Human genetics offers a powerful approach to dissect cellular mechanisms in neurodegenerative disease. We are studying new genetic conditions with neurodegeneration caused by mutations in the X-linked endosomal Na+/H+ exchanger 6 (NHE6, also known as SLC9A6). Dysfunction of the endolysosomal system is a common feature in many neurodegenerative disorders. Loss-of-function mutations in NHE6 in males cause Christianson syndrome (CS), which displays mixed neurodevelopmental and neurodegenerative pathology. My research group has recently discovered adult-onset, neurodegenerative disease in female NHE6 mutation carriers. Data in NHE6-related disease support pathology, including axonal degeneration, cerebellar degeneration, and diffuse tau-related disease. The objective of the research in this R01 proposal is to define the cellular mechanisms that cause NHE6-related neurodegeneration, as well as to develop mechanistic linkages to other related neurodegenerative disorders, including Alzheimer?s disease (AD) and AD-related dementias (ADRD). Our central hypothesis is that loss of NHE6 leads to abnormal maturation of late endosomes, thereby causing aberrant retrograde axonal transport and lysosomal dysfunction. My research group, with our collaborators, is in an excellent position to study NHE6-related neurologic disease, both in males and females, as we have developed unique resources including: an international patient registry with patient phenotypic information; the mouse Nhe6 conditional mutant; a panel of patient-derived iPSC cells with robust controls; and an Nhe6-null rat model. We capitalize on the relative strengths of each experimental model to address our scientific questions. We will pursue the following Specific Aims: 1) Demonstrate that neuronal, cell-autonomous loss of NHE6 function in the mature brain causes neurodegeneration; 2) Determine the mechanism by which loss of NHE6 leads to aberrant endosome maturation, lysosomal function, and retrograde axonal transport; and 3) Determine the extent to which impairments in neuronal connectivity in NHE6-null neurons are mediated by tau- related mechanisms. In these Aims, we study mechanisms in CS, as well as neurodegenerative mechanisms in the female-specific NHE6-related syndrome. This research will have a sustained impact on both fundamental neuronal cell biology and on translational neuroscience. These studies will define the neurodegenerative mechanisms in new genetic diseases in males and females, and will establish linkages with more common neurodegenerative disorders, potentially identifying new therapeutic targets. Additionally, our research uses a powerful integrated translational approach, bridging patient-oriented studies to experimental models. Finally, we are establishing valuable experimental resources for these studies, which we will share broadly in order to maximize their utility for the research community.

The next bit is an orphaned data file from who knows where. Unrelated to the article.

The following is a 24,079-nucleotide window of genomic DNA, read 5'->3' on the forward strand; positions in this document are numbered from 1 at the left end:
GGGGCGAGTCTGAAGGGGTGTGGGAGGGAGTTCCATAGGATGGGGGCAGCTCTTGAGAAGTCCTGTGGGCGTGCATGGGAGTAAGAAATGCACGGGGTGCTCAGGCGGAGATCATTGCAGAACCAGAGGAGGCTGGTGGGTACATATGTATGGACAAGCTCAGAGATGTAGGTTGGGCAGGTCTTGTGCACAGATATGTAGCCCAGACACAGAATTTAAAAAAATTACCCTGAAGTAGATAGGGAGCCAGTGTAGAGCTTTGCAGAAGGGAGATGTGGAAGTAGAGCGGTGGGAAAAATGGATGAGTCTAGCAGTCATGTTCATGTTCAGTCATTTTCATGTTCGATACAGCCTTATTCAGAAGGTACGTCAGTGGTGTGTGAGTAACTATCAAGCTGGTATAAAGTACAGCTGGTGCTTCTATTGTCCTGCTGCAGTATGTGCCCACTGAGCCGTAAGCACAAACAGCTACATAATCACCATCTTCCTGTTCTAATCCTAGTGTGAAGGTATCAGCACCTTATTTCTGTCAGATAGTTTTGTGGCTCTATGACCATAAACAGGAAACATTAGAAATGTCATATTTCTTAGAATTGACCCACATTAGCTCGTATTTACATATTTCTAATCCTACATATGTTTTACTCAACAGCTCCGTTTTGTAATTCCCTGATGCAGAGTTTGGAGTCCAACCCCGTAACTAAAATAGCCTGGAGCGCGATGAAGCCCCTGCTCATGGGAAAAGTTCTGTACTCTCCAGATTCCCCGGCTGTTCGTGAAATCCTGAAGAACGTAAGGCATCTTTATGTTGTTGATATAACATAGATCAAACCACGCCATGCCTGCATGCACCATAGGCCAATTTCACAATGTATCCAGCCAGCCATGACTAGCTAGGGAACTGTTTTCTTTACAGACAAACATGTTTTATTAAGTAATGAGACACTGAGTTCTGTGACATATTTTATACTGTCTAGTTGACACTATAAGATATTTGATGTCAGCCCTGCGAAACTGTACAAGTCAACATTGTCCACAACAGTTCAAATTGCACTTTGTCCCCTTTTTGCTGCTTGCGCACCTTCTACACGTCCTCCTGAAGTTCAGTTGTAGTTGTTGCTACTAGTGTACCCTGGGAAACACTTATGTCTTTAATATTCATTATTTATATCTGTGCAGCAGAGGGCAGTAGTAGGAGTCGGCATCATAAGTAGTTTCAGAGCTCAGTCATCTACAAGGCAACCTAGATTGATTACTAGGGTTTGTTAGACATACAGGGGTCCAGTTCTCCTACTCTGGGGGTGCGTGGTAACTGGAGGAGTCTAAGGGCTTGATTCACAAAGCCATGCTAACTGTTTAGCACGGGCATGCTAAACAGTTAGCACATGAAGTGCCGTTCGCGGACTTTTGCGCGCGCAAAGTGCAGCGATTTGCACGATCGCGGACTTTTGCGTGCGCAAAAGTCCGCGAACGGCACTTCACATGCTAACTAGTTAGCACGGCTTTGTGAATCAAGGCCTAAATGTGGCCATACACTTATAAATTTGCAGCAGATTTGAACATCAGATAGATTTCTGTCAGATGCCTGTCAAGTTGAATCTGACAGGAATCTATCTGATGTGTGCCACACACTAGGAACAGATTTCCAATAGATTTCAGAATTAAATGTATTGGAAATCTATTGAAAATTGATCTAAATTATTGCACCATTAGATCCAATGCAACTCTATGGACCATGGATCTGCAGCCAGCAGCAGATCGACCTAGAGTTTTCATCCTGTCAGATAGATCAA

The proposed research is relevant to public health, as we will define endolysosomal mechanisms in the context of neurodegenerative disease. Endolysosomal dysfunction is a common feature in many neurodegenerative disorders, including in Alzheimer?s disease (AD) and AD-related dementias (ADRD). A fuller understanding of mechanisms that protect the endolysosomal system may aid in developing new therapeutics for neurodegenerative disease.